College of Professional Studies sends off grads with talks of love

Education and employment authority Anthony Carnevale urged graduates of the College of Professional Studies May 14 to make the most of their statuses as part of a different strain of student.

Graduates of the college represent a diverse mix of professionally focused and custom majors ranging from public relations to police science.

“In the parlance of economists and scholars these days, you’re what’s called non-traditional students,” Carnevale, director of the Georgetown University Center on Education and the Workforce, said to the more than 300 graduates in Lisner Auditorium.

He said the college’s students are traditional in the sense that they have a respect for education, seeing it as a device “to improve yourself and your prospects.”

President Bill Clinton appointed Carnevale to chair the National Commission for Employment Policy, and he also served as vice president of Educational Testing Services, a research organization for academic assessments, from 1996 to 2003.

“If you have a love of learning, it will always love you back, much the way work often will,” he said. “And not all relationships will turn out that way in your life.”

In her address to the graduates, College of Professional Studies Dean Kathleen Burke noted the youth of the college, which formed 10 years ago. In its fifth graduation ceremony, the Class of 2011 marked the largest class to date.

“We anticipate and appreciate the contributions you make as citizens of this city, our nation and the world,” she said.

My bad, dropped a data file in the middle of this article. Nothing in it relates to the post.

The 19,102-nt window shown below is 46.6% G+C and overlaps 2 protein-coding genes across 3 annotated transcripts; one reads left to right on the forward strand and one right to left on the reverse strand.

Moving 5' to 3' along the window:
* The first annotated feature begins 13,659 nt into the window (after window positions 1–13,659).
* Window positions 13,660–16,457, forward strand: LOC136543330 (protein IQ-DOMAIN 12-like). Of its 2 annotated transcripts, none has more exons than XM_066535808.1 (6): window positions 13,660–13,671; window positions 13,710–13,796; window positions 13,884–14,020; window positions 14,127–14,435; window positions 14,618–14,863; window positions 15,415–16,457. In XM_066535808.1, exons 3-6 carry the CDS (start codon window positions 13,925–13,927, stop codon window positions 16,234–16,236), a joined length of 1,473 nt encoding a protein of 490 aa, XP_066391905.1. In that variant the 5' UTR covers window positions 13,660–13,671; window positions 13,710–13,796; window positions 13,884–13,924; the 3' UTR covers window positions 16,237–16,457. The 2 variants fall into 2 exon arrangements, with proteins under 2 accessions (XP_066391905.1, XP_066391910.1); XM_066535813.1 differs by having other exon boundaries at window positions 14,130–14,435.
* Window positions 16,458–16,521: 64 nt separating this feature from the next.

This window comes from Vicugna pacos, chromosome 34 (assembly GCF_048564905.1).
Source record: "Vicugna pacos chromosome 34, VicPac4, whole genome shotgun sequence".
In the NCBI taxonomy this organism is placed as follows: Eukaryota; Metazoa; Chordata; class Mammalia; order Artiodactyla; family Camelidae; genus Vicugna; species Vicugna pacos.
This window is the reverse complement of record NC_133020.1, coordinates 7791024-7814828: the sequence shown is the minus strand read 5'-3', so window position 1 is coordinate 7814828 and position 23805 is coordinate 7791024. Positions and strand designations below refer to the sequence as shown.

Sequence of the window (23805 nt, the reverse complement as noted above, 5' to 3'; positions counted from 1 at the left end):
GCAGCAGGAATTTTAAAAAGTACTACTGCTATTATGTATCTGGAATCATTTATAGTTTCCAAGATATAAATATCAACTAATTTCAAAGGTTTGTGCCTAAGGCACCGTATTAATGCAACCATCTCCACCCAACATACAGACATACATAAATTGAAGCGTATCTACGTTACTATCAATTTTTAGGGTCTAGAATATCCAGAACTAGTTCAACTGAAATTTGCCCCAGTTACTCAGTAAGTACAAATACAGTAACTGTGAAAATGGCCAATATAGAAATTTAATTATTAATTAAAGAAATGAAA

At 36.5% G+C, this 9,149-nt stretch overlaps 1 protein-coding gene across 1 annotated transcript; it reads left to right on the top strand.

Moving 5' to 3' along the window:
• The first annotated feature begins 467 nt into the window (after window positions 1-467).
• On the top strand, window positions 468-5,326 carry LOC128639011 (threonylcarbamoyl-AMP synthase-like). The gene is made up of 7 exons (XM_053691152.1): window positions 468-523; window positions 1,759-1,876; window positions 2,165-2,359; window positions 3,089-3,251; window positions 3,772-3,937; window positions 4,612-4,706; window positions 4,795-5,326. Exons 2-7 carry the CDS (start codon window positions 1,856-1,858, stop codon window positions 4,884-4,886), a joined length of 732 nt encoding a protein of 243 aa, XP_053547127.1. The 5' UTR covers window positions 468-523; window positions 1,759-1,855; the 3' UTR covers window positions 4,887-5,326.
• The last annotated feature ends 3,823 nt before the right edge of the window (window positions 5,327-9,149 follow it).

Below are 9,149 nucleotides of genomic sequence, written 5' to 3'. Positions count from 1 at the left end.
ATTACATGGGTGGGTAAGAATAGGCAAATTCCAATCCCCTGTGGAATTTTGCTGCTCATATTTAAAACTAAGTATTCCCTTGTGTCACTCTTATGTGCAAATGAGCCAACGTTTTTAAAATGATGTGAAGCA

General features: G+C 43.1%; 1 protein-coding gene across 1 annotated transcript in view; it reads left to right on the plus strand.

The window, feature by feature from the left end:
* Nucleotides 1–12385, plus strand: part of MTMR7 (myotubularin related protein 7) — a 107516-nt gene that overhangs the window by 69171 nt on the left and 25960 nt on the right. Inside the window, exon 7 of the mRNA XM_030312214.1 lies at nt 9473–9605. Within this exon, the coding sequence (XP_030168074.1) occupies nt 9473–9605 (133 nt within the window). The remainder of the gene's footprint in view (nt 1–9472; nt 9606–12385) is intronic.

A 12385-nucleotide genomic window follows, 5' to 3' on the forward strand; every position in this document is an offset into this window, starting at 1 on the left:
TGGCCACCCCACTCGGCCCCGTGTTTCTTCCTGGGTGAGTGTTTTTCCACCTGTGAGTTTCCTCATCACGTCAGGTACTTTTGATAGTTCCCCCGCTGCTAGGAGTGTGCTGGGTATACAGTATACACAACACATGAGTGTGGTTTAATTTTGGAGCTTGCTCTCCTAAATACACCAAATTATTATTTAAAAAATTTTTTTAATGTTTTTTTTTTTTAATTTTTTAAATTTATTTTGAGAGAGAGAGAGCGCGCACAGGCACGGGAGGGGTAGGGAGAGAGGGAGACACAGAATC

Burke presented an award to Chuck Cushman, associate dean and acting executive director of the Graduate School of Political Management, in appreciation of his 13 years of service to the University. Cushman, who received a standing ovation from the graduates, will assume a new – and not yet named – position at Georgetown University.

Student speaker Christopher Signil, a distance-learning student in political management, challenged graduates to address future challenges with ingenuity and integrity.

“Our true victory must not rest in the accolades that we attain but rather in the lives that we change,” Signil said.

For many of the college’s graduates, earning a degree meant splitting time among school, work and family life.

“I’m glad to be done,” Nichole Brock, 30, said. Brock, who teaches at a middle school in Southeast D.C., received a master’s degree in middle-grade mathematics.

Her husband, Jay Brock, 33, and daughter, 1-year-old Adeline, were there to congratulate her, along with some of her students.

“It’s been a wonderful experience to see her start a three-year journey and, after working through the whole process, get through it,” Jay Brock said. “When she started, she didn’t think she would actually finish it. She kind of thought she would just take some classes. So it was really extraordinary to see her graduate today.”

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